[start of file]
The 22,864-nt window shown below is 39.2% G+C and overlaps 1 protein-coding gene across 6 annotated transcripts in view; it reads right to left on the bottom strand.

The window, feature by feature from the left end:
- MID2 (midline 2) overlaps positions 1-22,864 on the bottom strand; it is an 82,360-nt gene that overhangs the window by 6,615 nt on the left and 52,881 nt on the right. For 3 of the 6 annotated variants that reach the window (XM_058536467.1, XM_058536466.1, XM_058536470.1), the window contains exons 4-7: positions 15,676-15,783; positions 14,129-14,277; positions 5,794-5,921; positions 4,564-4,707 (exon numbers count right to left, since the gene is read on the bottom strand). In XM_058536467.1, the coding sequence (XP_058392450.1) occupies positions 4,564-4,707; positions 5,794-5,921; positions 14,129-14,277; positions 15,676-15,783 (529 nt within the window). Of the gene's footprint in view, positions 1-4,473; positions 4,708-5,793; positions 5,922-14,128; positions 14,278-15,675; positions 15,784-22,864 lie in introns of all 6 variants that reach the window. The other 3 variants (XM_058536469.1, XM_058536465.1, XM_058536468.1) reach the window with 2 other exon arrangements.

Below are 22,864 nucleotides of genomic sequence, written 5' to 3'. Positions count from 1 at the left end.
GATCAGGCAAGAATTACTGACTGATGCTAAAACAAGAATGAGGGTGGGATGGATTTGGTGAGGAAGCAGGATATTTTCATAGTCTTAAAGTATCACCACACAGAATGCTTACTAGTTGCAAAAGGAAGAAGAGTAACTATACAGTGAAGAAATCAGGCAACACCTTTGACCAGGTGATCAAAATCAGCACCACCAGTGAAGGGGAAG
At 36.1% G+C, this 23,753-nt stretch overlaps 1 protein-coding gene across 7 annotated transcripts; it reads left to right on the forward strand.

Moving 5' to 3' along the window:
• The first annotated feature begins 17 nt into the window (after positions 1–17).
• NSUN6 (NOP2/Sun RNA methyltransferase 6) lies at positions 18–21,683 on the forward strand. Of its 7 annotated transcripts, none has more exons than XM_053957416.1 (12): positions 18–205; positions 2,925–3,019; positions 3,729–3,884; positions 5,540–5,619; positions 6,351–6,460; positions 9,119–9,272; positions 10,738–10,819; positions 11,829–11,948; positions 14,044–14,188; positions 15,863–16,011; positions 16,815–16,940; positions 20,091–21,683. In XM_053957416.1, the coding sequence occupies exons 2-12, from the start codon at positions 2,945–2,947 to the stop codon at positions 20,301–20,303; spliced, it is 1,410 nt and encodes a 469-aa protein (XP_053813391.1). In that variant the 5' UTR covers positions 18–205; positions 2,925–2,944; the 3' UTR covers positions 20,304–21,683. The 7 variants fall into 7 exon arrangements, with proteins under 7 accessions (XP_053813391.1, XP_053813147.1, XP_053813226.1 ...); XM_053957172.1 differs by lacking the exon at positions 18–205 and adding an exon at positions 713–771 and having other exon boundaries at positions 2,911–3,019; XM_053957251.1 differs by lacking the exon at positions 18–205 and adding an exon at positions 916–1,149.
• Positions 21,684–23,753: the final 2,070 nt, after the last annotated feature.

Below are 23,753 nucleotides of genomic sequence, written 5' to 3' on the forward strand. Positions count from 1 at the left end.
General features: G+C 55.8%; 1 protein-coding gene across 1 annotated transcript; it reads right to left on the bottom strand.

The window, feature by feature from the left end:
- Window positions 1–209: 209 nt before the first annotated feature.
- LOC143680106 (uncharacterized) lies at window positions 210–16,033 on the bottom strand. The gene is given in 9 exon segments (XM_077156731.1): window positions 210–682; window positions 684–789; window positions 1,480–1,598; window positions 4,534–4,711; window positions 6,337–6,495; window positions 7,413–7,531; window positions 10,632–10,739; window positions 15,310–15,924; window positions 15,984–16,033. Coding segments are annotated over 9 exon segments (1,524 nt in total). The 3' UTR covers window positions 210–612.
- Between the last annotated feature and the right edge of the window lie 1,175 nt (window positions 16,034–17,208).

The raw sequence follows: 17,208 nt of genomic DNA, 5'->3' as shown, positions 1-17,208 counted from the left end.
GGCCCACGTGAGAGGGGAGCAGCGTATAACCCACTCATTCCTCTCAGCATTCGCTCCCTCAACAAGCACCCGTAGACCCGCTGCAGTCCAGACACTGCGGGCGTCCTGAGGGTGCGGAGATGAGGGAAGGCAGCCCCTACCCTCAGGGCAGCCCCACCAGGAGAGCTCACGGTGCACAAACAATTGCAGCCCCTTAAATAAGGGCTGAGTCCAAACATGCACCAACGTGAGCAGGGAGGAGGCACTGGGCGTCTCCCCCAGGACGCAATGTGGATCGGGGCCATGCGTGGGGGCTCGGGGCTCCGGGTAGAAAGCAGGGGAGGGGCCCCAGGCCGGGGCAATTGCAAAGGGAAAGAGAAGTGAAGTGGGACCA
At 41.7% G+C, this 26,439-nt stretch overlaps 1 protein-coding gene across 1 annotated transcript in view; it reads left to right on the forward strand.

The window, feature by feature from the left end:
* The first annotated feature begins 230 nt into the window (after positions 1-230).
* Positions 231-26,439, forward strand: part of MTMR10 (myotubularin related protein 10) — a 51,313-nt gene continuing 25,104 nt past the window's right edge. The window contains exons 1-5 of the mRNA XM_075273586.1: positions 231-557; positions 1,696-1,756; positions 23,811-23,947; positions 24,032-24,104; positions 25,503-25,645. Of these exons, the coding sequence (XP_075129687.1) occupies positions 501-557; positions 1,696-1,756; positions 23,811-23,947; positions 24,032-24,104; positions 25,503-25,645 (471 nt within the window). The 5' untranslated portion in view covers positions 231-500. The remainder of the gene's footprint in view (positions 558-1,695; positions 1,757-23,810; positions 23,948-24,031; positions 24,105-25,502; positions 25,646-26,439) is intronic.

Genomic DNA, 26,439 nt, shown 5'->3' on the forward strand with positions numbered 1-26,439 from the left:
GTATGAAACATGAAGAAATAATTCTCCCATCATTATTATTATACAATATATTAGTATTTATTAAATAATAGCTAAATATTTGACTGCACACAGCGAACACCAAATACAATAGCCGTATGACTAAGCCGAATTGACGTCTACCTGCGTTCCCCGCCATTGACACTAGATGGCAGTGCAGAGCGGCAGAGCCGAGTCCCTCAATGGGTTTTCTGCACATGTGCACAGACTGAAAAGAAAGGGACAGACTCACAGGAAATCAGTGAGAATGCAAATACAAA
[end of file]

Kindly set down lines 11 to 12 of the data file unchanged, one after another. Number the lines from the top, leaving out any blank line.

Below are 23,753 nucleotides of genomic sequence, written 5' to 3' on the forward strand. Positions count from 1 at the left end.
General features: G+C 55.8%; 1 protein-coding gene across 1 annotated transcript; it reads right to left on the bottom strand.